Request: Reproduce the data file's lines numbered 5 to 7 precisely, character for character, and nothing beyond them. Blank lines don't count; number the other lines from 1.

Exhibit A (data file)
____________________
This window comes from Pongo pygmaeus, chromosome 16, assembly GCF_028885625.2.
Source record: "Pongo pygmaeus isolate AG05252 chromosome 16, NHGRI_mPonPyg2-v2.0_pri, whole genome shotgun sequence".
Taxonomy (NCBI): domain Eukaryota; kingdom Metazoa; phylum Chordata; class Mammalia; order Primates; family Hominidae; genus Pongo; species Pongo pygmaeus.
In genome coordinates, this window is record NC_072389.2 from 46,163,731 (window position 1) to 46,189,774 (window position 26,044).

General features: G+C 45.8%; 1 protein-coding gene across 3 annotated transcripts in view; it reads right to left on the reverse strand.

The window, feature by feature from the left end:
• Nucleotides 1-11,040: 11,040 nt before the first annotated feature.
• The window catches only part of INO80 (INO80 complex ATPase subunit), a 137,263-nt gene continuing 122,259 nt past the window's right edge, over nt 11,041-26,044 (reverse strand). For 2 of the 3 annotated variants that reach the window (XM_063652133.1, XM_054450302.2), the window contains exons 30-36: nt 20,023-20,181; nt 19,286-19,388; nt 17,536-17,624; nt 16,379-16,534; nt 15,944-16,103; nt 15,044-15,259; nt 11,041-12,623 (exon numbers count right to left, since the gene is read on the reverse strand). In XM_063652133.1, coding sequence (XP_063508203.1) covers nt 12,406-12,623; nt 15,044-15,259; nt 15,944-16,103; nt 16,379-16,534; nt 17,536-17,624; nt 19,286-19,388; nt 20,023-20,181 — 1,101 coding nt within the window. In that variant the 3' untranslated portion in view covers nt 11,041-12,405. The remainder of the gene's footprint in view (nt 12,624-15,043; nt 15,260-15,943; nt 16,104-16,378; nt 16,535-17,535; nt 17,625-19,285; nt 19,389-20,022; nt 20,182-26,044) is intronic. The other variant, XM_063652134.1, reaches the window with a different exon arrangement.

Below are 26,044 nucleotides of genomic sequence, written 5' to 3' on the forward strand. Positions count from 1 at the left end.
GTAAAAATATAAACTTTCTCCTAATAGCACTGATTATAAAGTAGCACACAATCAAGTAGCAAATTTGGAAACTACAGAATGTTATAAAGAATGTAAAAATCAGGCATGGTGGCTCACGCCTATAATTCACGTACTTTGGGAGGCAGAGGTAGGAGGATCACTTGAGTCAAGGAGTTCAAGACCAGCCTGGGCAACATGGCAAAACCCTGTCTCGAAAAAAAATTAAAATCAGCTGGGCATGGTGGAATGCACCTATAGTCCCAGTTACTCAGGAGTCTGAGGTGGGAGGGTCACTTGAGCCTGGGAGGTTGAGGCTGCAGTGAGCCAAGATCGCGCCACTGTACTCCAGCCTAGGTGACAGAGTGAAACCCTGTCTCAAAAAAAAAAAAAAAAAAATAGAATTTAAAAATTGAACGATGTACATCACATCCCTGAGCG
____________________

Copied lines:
General features: G+C 45.8%; 1 protein-coding gene across 3 annotated transcripts in view; it reads right to left on the reverse strand.

The window, feature by feature from the left end:
• Nucleotides 1-11,040: 11,040 nt before the first annotated feature.